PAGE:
Vladimir Abrikosov

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Vladimir Vladimirovich Abrikosov (22 October 1880 – 22 July 1966) was a Catholic priest of the Byzantine rite who converted from Russian Orthodoxy, and a member of Russian apostolate in the Diaspora.

Early years[edit]

Abrikosov was baptized in the Russian Orthodox Church, but in his youth his attitude towards religion became critical. Abrikosov graduated from the 5th Moscow Gymnasium and historical-philological faculty of Moscow University, and also studied at Oxford. In 1905, married his cousin Anna Abrikosova. For five years the couple traveled to Europe, where he became seriously interested in Catholicism.

Conversion to Catholicism[edit]

In 1908, Anna Abrikosova converted to Catholicism and a year later, Vladimir. In 1910, Abrikosov returned to Russia. In his apartment in Moscow, they organized meetings of intellectuals, speaking to them on religious subjects and material support for poor Catholic children. Abrikosov's apartment was at that time one of the main centers of distribution of Catholic ideas in Moscow. In 1913, the couple taken novitiate of the Third Order of the Dominicans,[1] in the same year, during a trip to Rome, they brought vows and became members of the Order, and they had an audience with Pope Pius X. In Russia Abrikosov practiced Latin rite, thinking back to the Byzantine when it received sufficient development in Russia.

Ordination as Catholic priest[edit]

On 29 May 1917,[2] Vladimir Abrikosov took part in the Council of the Russian Greek Catholic Church and was ordained a Catholic priest of the Byzantine rite by a Metropolitan Andrey Sheptytsky of the Ukrainian Greek-Catholic Church and in the same year he was appointed him rector of the Moscow Greek Catholic parish and head of the Moscow Dominicans.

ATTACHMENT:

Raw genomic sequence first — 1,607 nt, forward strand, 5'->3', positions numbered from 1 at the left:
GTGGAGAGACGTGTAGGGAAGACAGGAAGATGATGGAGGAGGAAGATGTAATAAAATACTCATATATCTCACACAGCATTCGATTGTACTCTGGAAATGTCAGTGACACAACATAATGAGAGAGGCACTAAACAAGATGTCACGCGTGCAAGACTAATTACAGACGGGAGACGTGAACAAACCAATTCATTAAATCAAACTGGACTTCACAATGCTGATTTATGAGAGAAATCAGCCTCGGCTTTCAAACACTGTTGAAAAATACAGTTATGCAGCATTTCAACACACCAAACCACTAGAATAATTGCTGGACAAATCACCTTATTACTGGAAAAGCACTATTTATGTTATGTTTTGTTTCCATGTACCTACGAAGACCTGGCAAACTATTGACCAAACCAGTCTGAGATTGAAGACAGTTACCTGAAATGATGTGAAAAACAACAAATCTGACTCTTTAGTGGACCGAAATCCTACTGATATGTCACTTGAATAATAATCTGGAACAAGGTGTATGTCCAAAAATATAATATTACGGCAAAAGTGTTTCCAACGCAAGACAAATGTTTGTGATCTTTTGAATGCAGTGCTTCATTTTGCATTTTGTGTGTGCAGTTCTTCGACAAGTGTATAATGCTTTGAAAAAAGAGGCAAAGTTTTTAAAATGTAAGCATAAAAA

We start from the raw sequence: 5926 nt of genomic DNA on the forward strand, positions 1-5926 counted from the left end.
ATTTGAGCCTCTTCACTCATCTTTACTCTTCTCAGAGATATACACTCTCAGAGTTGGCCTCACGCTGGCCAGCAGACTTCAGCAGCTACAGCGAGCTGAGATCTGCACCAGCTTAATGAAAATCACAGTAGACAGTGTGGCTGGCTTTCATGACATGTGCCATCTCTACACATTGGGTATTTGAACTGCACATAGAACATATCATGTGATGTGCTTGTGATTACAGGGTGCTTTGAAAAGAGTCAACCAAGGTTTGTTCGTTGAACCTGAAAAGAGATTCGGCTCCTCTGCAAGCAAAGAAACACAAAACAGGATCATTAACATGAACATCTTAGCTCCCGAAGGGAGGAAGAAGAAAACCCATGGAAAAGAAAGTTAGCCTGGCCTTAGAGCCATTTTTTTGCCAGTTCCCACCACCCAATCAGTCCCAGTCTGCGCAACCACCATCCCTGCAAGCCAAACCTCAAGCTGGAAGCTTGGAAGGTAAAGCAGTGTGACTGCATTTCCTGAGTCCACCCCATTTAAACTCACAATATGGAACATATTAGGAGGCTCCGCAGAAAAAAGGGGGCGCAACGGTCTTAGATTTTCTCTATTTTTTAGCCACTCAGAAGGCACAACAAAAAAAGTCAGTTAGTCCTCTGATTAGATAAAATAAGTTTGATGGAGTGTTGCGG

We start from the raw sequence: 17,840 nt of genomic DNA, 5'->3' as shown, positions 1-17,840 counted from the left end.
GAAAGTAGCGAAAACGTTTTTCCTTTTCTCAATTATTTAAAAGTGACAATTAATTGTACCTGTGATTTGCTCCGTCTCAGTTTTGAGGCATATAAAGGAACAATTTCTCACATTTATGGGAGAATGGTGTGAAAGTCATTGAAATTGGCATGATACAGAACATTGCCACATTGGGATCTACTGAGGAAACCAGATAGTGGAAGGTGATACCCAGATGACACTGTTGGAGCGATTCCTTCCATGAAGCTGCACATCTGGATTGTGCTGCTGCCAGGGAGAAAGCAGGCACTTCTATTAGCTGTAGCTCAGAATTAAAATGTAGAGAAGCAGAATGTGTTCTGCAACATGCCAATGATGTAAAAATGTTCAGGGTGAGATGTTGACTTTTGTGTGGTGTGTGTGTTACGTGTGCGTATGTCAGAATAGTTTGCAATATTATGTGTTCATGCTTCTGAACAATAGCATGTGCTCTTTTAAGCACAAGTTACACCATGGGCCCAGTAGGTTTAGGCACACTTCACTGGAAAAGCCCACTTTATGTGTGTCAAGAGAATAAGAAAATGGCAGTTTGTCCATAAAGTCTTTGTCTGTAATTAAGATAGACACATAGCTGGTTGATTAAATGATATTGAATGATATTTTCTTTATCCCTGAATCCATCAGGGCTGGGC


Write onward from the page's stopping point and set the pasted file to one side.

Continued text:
Arrest and expulsion from Russia[edit]

In 1920–1922 in the Abrikosov's house an interview occurred between representatives of the Catholic and Orthodox churches, which was attended by Moscow intellectuals. Under the influence of Abrikosov in particular, Dmitriy Kuz'min-Karavaev converted to Catholicism. Such activity was considered counterrevolutionary and on 17 August 1922, Vladimir Abrikosov was arrested and sentenced to death, but then the punishment was condemned to perpetual exile. On 29 September of the same year, Abrikosov was expelled from Russia for philosophers' ship with the 150 largest Russian intellectuals.

Exile[edit]

Abrikosov built contacts with various representatives of the Russian emigre community, organized in Romea Committee of Russian Catholics, kept the Holy See due to the persecution of Catholics in Soviet Russia. In 1922 Abrikosov obtained an audience with Pope Pius XI to discuss the situation of the Russian Catholic Church. Soon after Abrikosov was recognized as an official member of the Congregation for Eastern Churches and procurator of the Russian Exarchate. However, Abrikosov faced accusations of being a Russian spy by a Russian officer, Baron Igor von der Launitz, a strong opposition of Michel d'Herbigny who wanted Abrikosov's resignation of his position inside the Roman Curia and conflicts with Jesuits. After Launitz's extradition from Italy, Abrikosov continued his work to abolish the Russian Exarchate when he left Rome to establish himself in Paris.

Death[edit]

In the last years of his life away from the contacts with Russian immigrants, Abrikosov remained in solitude. He died on 22 July 1966.

References[edit]

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